The fifty-four SD rats were divided as follows: group I (NC, n=18) was a control group, group II (DC, n=18) was a diabetes control group, and group III (Diab-Cur, n=18) was a normal diet plus 1.0% curcumin (weight ratio) group. Considered the experiment of the power analysis, a large sample size of 18 per group was used. All animals were fed for 21 days. The rat model of diabetes was established by injecting Streptozotocin (STZ) intraperitoneally at a dose of 80 mg/kg (24), administered daily for three days. The rats in group I were also injected intraperitoneally with the buffer alone. After treatment, the animals were fasted 12 h and then the fasting blood glucose levels of all rats were measured. The rats were considered diabetic when the fasting blood glucose levels exceeded 11.1 mmol/l. After 7 days, the rat health was worse than that before and the number of rats that died was from the study (8/18 in Group II and 6/18 in Group III). Thus, we were used the insulin 6 U/kg treatment once every two day until the end of the experiment but the last time was not used the insulin treatment in order to collected the samples. In order to equal number in rats, the number of rats were excluded from the study (8/18 in Group I and 2/12 in Group III) at the end of experiment.

Blood and tissue collection

During the experiment, blood sample was collected for biochemical measurement every three days starting on day 3. The body weight and food and water intake of each rat were recorded (once every day during the experiment). The animals were fasted 12 h on the last day, given mild ether anesthesia (1%, 2 min) and killed by broken neck after collecting the blood sample. The plasma was collected in heparin sodium vessels by centrifugation at 3,500 rpm for 15 min, and was subsequently stored at −70°C until assayed. Tissue samples from heart, liver and leg muscle were immediately collected, weighed, and stored at −80°C until analysis.

Blood analyzed

Blood glucose levels were determined by the glucose oxidase method. The concentrations of MDA and the activities of SOD (cat. no. A001-3), GSH-Px (cat. no. A006-1) and CAT (cat. no. A007-2) were determined using assay kits by spectrophotometrically. All produces were performed according to the manufacturer's instruction.

The concentrations of insulin and glucagon were measured using a radioimmunoassay kit (cat. no. 060514) according to the manufacturer's instructions. The 125I-Ins (or 125I-Glu) and rabbit anti-Ins (or anti-Glu) antibody were mixed with the samples, standards and controls and incubated for 24 h. After centrifuging for 15 min, a separating medium was removed and the sediment was saved for measurement on a γ-counter.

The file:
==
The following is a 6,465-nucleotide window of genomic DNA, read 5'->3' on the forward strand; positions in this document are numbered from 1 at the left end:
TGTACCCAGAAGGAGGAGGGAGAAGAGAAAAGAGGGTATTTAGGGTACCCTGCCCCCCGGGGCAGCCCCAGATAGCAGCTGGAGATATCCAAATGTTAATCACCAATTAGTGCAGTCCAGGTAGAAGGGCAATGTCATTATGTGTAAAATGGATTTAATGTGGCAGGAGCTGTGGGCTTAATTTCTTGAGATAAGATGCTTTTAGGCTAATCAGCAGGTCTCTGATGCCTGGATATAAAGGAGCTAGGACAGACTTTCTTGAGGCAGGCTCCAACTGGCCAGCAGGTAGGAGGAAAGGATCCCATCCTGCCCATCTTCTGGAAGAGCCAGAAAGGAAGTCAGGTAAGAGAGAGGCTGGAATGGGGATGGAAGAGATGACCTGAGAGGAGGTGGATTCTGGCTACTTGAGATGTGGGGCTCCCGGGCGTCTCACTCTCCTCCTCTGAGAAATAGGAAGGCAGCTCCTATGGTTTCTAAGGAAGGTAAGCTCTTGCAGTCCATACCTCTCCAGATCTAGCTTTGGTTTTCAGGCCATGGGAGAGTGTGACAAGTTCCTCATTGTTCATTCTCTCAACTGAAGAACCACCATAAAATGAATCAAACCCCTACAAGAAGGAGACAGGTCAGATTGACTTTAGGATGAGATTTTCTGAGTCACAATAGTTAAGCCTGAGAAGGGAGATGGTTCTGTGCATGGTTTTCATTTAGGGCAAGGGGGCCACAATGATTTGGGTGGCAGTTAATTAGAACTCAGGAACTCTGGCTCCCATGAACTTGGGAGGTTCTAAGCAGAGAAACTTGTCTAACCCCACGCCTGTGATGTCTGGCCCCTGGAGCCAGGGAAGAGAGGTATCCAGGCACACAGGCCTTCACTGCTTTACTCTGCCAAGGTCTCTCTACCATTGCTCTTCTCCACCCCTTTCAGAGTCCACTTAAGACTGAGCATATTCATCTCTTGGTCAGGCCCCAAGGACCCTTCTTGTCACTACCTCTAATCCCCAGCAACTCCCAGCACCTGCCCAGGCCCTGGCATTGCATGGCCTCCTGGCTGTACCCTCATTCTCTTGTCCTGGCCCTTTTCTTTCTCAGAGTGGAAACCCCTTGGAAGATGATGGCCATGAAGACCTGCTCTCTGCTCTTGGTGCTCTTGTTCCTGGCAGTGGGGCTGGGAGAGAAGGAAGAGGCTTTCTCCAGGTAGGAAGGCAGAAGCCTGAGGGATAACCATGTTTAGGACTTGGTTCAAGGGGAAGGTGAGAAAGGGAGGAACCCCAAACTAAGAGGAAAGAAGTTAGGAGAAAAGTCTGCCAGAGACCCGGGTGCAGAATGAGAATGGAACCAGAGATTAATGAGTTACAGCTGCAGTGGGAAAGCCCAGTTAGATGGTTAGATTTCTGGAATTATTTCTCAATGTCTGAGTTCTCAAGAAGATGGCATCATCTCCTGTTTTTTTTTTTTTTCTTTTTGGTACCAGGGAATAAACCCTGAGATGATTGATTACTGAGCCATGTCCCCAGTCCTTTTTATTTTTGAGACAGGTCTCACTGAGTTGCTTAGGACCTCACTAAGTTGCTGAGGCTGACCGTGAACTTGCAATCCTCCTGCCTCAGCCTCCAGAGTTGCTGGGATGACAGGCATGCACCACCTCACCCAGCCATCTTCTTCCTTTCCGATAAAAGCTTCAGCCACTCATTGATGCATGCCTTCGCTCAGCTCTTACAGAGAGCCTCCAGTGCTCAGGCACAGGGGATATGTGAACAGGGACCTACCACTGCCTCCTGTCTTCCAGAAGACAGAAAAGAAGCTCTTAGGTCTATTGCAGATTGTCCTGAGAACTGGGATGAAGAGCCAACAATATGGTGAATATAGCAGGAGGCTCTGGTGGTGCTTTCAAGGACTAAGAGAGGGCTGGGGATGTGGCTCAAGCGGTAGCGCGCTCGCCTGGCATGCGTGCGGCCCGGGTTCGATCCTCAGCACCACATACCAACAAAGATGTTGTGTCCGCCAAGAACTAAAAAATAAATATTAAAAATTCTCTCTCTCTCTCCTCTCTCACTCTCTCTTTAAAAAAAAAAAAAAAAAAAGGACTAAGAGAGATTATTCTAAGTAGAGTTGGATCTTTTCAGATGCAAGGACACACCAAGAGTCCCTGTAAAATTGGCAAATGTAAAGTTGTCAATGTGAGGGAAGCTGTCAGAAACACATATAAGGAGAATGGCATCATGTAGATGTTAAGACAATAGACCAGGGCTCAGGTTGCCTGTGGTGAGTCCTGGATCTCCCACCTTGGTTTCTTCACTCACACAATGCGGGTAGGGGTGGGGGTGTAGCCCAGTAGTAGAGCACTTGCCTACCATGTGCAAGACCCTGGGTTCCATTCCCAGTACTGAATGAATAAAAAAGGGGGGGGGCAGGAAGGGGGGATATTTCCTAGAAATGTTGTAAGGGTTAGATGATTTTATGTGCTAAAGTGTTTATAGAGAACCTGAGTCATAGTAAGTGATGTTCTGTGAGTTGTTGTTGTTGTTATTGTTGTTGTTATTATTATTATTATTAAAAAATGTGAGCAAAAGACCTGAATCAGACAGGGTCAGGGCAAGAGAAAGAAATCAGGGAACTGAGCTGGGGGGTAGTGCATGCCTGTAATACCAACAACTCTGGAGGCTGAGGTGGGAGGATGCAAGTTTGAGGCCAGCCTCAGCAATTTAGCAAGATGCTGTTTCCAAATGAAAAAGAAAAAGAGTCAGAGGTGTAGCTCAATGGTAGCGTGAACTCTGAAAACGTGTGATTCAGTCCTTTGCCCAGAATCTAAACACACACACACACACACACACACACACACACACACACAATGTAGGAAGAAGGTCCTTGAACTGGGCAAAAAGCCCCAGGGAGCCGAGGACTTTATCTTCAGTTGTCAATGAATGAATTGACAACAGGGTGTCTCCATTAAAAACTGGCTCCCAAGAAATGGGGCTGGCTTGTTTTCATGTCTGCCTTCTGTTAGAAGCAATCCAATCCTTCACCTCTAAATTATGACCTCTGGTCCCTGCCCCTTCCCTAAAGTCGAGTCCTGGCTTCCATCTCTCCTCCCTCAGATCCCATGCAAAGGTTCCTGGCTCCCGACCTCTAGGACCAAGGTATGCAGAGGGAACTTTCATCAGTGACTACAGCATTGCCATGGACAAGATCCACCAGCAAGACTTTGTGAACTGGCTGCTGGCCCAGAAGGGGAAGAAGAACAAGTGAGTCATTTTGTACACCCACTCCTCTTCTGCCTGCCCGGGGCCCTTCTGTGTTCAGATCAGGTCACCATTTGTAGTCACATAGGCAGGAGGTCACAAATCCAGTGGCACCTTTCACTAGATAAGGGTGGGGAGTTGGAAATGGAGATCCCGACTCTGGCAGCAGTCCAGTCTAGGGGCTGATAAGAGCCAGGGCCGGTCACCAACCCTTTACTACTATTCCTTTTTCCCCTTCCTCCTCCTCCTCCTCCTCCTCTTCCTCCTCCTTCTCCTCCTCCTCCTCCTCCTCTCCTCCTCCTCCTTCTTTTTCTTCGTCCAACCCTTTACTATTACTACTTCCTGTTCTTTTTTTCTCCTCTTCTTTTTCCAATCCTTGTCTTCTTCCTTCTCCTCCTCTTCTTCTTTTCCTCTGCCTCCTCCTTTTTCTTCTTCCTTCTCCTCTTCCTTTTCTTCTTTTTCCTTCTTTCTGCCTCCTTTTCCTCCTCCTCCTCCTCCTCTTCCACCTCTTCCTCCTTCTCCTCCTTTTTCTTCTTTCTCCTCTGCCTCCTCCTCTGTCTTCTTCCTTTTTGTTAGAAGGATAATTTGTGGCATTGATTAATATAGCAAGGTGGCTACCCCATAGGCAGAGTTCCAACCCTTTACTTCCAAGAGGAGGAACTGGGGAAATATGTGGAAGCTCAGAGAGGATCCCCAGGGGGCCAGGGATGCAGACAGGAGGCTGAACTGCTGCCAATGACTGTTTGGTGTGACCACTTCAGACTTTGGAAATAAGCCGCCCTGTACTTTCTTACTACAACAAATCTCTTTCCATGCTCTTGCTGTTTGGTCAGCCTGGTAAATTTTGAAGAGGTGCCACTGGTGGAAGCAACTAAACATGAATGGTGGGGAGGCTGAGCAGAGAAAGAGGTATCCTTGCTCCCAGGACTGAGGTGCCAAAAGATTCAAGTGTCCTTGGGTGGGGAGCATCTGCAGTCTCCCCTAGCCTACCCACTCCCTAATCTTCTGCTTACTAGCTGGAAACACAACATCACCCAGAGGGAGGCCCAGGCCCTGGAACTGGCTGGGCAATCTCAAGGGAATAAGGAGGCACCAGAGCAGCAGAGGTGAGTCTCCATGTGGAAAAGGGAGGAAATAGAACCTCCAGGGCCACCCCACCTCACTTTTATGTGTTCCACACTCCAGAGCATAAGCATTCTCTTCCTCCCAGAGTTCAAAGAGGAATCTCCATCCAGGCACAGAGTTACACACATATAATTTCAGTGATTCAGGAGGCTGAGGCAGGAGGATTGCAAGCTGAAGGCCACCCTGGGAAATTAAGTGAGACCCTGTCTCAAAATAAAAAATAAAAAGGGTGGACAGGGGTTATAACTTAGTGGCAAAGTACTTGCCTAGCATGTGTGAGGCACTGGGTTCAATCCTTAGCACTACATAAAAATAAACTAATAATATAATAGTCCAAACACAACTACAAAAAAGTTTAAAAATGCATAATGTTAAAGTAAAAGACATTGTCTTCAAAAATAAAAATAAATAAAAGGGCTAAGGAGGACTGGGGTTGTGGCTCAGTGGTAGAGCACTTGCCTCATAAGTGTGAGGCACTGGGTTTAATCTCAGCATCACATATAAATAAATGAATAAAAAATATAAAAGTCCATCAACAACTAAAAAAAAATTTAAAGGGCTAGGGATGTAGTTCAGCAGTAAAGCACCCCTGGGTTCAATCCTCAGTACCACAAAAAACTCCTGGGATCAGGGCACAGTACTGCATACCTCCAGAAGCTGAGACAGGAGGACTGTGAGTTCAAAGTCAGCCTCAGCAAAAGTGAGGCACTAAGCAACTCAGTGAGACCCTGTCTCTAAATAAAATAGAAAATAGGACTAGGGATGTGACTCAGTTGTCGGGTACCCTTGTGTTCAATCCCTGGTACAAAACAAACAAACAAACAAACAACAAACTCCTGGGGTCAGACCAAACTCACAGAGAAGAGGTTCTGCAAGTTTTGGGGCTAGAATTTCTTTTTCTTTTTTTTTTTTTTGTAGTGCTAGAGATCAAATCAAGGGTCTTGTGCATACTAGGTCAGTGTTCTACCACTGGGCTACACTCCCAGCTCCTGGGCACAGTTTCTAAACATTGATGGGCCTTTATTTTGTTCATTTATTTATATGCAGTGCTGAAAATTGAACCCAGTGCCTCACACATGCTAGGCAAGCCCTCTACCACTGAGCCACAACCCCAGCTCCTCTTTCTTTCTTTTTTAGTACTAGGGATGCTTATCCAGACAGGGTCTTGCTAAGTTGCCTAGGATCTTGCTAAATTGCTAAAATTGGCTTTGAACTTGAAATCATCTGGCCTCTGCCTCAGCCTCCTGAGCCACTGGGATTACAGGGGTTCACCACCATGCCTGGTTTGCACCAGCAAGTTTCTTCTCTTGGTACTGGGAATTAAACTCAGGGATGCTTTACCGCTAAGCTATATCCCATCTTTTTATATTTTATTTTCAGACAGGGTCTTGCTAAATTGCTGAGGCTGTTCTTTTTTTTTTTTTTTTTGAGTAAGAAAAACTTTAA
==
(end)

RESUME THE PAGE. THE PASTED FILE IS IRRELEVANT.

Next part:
RNA extraction, cDNA synthesis and qPCR

Liver sample was collected by slaughter and immediately frozen in liquid nitrogen on day 21. RNA was extracted and isolated from liver tissue using TRIzol reagent (TaKaRa, Dalian, China). The concentration of RNA was quantified in a spectrophotometer (Eppendorf-Biotech, Hamburg, Germany) by measuring the absorbance at 260 nm. mRNA expression was measured by qRT-PCR according to our previous study (25) and performed using a MyiQ2 Real-time PCR system (Bio-Rad, Hercules, USA). Primers designed using Primer 5.0 software and synthesized in the Sangon Biotech (Shanghai, China) and listed in Table I.

Table I.

Primers sequence and parameters.

Table I.

Primers sequence and parameters.

PrimersGenbank numberPrimer sequence (5′→3′)OrientationProduct (bp)Annealing temperature (°C)
β-actinNM_031144.3 CACCATGTACCCAGGCATTGForward22959
ACAGTCCGCCTAGAAGCATTReverse
CATNM_012520.2 ACACTTTGACAGAGAGCGGAForward22059
TTTCACTGCAAACCCACGAGReverse
GSH-PxS50336.1 GACCGACCCCAAGTACATCAForward15560
GCAGGGCTTCTATATCGGGTReverse
HO-1NM_012580.2 GATGGGTCCTCACACTCAGTForward20159
AAGGAAGACACAGGAAGGGGReverse
NQO-1NM_017000.3 ACCTCTCTGTGGTTTAGGGCForward18359
GGACCTGGGTGTGCTATGTAReverse
SOD1NM_017050.1 GCGTCATTCACTTCGAGCAGForward20460
GGTCTCCAACATGCCTCTCTReverse

[i] CAT, catalase; NQO-1, NAD(P)H quinone dehydrogenase 1; GSH-Px, glutathione peroxidase; HO-1, heme oxygenase 1; SOD1, superoxide dismutase 1.

SDS-PAGE and western blot analysis

The protein was extracted from frozen liver tissue. Cytoplasmic proteins and nuclear proteins were fractionted using a CelLytic NuCLEAR Extraction kit (Sigma-Aldrich Co. LLC, Beijing, China) (26). The protein concentration was measured using the Bradford assay. Subsequently, 50 µg protein samples were heated for 10 min at 98°C and subjected to electrophoresis on a 10% SDS-PAGE gel to separate the proteins. The separated proteins were transferred to nitrocellulose membranes (Bio-Trace, USA) and blocked in 5% nonfat milk powder for 2 h at 20°C. After blocking, the protein was incubated overnight at 4°C with anti-keap1 antibody (1:1,500, Abcam) and anti-Nrf2 antibody (1:1,000, Abcam). After washing three times, the corresponding HRP conjugated secondary antibodies were incubated at 4°C. The anti-GADPH antibody (1:1,000, Abcam) and lamin B (1:1,000, Abcam) was used served as loading controls of cytoplasmic and nuclear fractions, respectively. Finally, blots were washed and detected by enhanced chemiluminescence (ECL) using the LumiGlo substrate (Pierce, USA) and Clarity Western ECL Substrate (BioRad, USA).

Statistical analysis